The current reward/failure athletic system in City Section sports that can realign teams through its various competitive divisions on a yearly basis can be a blessing and a curse for football programs like Arleta High.
The Mustangs have only been playing 11-man varsity football since 2007. (The school first opened in 2006.) But beginning with its first head coach Jeff Engilman, then continuing under Dan Kelley and currently under Bill Coan, Arleta has built up a reputation of “playing bigger than we are,” quarterback Jose Tejeda notes with a touch of pride.
That can be great for that one super season or playoff run, when there are enough players that also have the big bodies to go with the big hearts. But it can be hard to sustain in City’s Division I; only a few programs — most notably defending Open Division cham-pion Narbonne of Harbor City — keep a steady stream of top-tier and college-ready talent flowing every season.
Arleta has spent the last seven seasons in Division I, and has had good, fair, and almost great teams. But the Mustangs have not earned a championship chip since winning the City Invitational (now Division II) title in 2009. Last year was a good year — 8-4 overall and being undefeated in the East Valley League (6-0-0). Still, the 54-0 loss to San Fernando High in the Division I playoff quarterfinals was crushing, at least on the scoreboard.
The year before, the Mustangs were 12-0 going into the semifinals but couldn’t keep up with Crenshaw High of Los Angeles, losing 26-17.
That semifinal marked the furthest any Arleta team has gone in the Division I playoffs. It’s as if there is a point Arleta can go, but go no further against the best City D-I teams.
This season the Mustangs are back in Division II. It’s a move which, if nothing else, gives Arleta a breather to reconfigure its program’s depth and strength, and then petition to (or be automatically) moved up again when it is able to fairly compete against the bigger guys.
The move might also give Arleta a legitimate look at a 2018 City championship game appearance in late November.
“In Division I, we were okay,” said Coan, who’s entering his fifth season. “It wasn’t like we were getting blown out every year; we just had one bad year. So we’ll see how it goes…numbers-wise, it’ll be interesting to see what we do.
“I liked Division I. But it doesn’t matter. At Chatsworth, I won in Division II. We’re still gonna play a top D-1 team (Venice), so we’ll get a taste. And we also play Eagle Rock…they’re kinda like us. They’re gonna realigned every year like us — be good in D-II and maybe struggle a little bit in D-1.”
Unfortunately for the Mustangs, their most explosive offensive player, running back E.J. Gable — who rushed for 1,465 yards and 25 touchdowns — decided to transfer to Sierra Canyon High.
But there is other talent. Tejeda, who shared the quarterback duties last season with Victor Espinosa, has the job all to himself. (Espinosa also decided to transfer, and is now at Cleveland High.) Tejeda has proven targets to throw to in wide receiver Damien Sanchez and tight end Gio Gonzalez. And Tejeda, more of a running quarterback, is spending the summer becoming a better thrower.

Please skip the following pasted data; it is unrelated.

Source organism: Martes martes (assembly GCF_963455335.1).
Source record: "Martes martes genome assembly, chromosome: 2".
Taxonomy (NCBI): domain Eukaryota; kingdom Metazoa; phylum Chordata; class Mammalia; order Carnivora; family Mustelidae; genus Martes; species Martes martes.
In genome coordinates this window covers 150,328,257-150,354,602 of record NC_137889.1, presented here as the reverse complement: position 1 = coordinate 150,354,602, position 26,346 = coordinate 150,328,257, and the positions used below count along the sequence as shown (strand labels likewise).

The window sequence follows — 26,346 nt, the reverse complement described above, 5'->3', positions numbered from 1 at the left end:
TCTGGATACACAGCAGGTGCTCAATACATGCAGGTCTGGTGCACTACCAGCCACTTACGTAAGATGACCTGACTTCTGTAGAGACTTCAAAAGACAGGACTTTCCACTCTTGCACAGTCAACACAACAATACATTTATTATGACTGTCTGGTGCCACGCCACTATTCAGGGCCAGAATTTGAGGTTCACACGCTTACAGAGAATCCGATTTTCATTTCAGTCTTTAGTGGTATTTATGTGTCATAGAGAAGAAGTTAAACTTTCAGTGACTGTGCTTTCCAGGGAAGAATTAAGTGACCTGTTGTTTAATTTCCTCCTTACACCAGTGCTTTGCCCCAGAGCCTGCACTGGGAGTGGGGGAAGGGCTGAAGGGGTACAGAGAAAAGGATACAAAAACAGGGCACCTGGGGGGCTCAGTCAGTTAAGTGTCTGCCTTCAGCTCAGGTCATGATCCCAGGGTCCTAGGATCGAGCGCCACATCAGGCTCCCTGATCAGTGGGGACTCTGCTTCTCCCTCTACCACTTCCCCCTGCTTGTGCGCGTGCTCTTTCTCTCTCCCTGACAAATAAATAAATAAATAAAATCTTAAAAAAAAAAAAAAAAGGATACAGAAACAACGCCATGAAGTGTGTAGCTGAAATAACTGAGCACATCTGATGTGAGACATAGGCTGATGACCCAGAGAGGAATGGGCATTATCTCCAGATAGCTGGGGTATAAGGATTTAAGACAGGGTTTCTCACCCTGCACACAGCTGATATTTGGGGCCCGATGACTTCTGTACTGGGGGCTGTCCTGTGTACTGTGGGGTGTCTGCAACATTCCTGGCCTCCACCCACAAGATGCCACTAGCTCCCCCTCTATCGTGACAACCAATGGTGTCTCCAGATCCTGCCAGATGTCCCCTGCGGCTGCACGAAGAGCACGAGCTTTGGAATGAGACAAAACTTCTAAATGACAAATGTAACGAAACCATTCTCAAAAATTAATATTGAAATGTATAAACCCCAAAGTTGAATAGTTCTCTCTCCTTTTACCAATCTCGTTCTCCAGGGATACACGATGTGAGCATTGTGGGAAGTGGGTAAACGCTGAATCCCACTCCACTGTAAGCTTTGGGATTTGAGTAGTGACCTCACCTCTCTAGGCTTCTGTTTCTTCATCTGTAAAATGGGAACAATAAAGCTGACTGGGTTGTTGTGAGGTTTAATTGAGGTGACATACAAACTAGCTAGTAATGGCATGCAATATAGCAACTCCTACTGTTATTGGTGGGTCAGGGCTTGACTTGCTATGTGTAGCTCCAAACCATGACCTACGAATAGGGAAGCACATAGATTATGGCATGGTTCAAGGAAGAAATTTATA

He said that while the players initially were lukewarm to the idea of going back into Division II, there now is a genuine excitement about what’s possible this upcoming season.
“We have a lot of confidence,” said Tejeda, 17 a senior. “We have most of our offensive starters coming back. There’s a few on the O-line who left because they were seniors. But we know the system; we can hit the ground running offensively.”
Nurturing that confidence in Tejeda and others is center Jonathan Macias, a three-year varsity starter, who sees the team continuing on an upswing.
“I remember my first year of varsity. That was not the greatest team,” said Macias, 17, a senior. “We had some trouble; there were simply too many issues. It wasn’t a talent thing, but we weren’t at our best. Last year was a lot better — I’d call it rebuilding, but we were a way better team than two years ago.
“I think this group has a lot of potential. There is a lot of young talent that’s coming up from last year. We have lost a lot of seniors, but I see a lot of talent in the younger guys. And it’s time for them to step it up.”
It all begins for Arleta at Los Angeles High on Aug 17. League play begins in September against Grant High, expected to be the Mustangs’ main competition for the East Valley title although Coan certainly does not discount Chavez — “they really play ‘up’ for us” — Monroe, North Hollywood, Poly and Verdugo Hills.
Ten games to shape a destiny and establish credibility.
“Our [nonleague] season is still three D-1 schools and one D-2 school,” Coan said. “Grant is still D-I…for us every game is a playoff game, because it dictates what we do in the playoffs and where we’re seeded.”
And if the Mustangs do reach the postseason, there shouldn’t be any obviously impossible obstacles to try and navigate.